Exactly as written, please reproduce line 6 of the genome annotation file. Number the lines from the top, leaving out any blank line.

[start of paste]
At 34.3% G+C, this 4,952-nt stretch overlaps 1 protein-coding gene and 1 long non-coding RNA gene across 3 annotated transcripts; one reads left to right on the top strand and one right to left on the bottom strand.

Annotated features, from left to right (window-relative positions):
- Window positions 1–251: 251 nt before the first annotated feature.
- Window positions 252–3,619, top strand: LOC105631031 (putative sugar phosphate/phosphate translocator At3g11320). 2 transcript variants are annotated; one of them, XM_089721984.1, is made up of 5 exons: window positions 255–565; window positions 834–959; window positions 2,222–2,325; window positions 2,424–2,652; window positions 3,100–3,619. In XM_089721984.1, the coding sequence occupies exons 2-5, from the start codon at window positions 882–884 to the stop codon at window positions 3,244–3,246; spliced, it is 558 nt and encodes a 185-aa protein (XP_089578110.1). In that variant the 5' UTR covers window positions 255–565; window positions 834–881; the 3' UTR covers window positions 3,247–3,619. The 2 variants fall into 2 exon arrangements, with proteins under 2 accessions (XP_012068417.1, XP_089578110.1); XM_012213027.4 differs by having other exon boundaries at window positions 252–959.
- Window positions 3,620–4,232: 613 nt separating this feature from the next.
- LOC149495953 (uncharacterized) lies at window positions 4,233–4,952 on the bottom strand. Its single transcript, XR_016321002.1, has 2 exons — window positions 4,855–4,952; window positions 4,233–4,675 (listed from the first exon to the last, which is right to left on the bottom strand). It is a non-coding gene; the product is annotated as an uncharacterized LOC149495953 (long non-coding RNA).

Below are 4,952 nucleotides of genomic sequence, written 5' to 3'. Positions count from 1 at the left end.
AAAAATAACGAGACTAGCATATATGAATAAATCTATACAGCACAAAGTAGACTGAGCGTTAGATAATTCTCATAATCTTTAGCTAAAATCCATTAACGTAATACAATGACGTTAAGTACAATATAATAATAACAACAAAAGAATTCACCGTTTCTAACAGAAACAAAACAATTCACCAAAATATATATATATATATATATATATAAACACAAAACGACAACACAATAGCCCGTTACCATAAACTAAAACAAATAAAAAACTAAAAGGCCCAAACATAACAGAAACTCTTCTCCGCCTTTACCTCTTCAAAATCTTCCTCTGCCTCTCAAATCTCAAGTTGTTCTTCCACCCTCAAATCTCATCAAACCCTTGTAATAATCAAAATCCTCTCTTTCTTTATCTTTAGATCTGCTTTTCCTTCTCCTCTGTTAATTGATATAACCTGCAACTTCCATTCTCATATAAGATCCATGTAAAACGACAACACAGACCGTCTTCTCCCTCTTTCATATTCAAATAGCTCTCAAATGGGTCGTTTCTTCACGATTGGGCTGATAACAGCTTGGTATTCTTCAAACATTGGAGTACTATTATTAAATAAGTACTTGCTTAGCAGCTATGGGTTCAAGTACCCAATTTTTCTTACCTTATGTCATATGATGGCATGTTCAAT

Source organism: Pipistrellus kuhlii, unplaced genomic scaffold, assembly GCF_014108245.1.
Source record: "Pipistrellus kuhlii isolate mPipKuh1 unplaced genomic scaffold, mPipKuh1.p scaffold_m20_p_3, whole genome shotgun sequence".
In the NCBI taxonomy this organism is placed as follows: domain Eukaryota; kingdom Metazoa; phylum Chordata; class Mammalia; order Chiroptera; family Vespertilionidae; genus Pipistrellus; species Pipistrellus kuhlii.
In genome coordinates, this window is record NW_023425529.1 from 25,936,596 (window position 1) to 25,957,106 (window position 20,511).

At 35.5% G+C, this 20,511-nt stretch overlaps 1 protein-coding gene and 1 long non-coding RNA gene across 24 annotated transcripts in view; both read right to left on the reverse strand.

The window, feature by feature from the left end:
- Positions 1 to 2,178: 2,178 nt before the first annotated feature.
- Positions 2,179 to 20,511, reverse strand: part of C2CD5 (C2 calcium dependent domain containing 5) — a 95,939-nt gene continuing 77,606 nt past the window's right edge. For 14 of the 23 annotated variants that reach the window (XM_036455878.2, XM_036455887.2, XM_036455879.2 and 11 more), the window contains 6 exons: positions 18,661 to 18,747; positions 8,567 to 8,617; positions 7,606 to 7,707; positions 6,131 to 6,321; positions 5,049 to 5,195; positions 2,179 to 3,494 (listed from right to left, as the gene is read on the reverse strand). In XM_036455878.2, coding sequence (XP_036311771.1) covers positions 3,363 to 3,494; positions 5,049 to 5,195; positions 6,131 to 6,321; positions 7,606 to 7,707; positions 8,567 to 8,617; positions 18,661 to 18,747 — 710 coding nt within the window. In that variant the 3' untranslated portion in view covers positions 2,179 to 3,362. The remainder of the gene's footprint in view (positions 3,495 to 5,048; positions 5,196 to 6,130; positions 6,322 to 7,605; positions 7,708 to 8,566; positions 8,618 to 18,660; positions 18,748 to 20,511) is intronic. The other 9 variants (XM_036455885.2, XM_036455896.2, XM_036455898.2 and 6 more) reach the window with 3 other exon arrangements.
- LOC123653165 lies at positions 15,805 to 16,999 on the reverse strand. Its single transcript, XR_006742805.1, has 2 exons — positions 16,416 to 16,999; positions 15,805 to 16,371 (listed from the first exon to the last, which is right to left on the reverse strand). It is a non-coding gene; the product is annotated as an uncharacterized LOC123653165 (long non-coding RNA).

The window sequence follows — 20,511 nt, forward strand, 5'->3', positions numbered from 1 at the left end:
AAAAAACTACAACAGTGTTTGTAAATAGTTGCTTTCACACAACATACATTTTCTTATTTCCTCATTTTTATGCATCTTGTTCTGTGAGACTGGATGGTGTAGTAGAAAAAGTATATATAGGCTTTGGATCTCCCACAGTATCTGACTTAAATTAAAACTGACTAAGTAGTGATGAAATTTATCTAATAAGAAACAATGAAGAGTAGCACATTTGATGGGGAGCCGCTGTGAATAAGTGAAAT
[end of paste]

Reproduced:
- LOC149495953 (uncharacterized) lies at window positions 4,233–4,952 on the bottom strand. Its single transcript, XR_016321002.1, has 2 exons — window positions 4,855–4,952; window positions 4,233–4,675 (listed from the first exon to the last, which is right to left on the bottom strand). It is a non-coding gene; the product is annotated as an uncharacterized LOC149495953 (long non-coding RNA).